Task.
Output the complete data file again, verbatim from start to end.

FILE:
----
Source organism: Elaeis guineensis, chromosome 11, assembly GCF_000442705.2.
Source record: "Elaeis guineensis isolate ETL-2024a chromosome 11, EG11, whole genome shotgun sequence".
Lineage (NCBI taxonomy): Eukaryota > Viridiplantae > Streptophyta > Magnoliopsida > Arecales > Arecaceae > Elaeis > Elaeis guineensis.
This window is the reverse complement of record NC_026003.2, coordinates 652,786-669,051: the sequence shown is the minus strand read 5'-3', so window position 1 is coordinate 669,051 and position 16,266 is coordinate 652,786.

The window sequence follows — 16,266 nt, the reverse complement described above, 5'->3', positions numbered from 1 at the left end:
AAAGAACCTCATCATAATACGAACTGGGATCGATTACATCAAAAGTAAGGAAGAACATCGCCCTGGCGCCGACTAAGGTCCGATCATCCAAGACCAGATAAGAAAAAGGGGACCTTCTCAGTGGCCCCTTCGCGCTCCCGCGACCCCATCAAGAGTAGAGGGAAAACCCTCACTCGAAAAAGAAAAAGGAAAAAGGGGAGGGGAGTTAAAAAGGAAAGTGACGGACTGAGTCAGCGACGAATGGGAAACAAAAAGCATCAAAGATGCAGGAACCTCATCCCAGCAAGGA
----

Source organism: Elaeis guineensis, chromosome 11, assembly GCF_000442705.2.
Source record: "Elaeis guineensis isolate ETL-2024a chromosome 11, EG11, whole genome shotgun sequence".
Lineage (NCBI taxonomy): Eukaryota > Viridiplantae > Streptophyta > Magnoliopsida > Arecales > Arecaceae > Elaeis > Elaeis guineensis.
This window is the reverse complement of record NC_026003.2, coordinates 652,786-669,051: the sequence shown is the minus strand read 5'-3', so window position 1 is coordinate 669,051 and position 16,266 is coordinate 652,786.

The window sequence follows — 16,266 nt, the reverse complement described above, 5'->3', positions numbered from 1 at the left end:
AAAGAACCTCATCATAATACGAACTGGGATCGATTACATCAAAAGTAAGGAAGAACATCGCCCTGGCGCCGACTAAGGTCCGATCATCCAAGACCAGATAAGAAAAAGGGGACCTTCTCAGTGGCCCCTTCGCGCTCCCGCGACCCCATCAAGAGTAGAGGGAAAACCCTCACTCGAAAAAGAAAAAGGAAAAAGGGGAGGGGAGTTAAAAAGGAAAGTGACGGACTGAGTCAGCGACGAATGGGAAACAAAAAGCATCAAAGATGCAGGAACCTCATCCCAGCAAGGA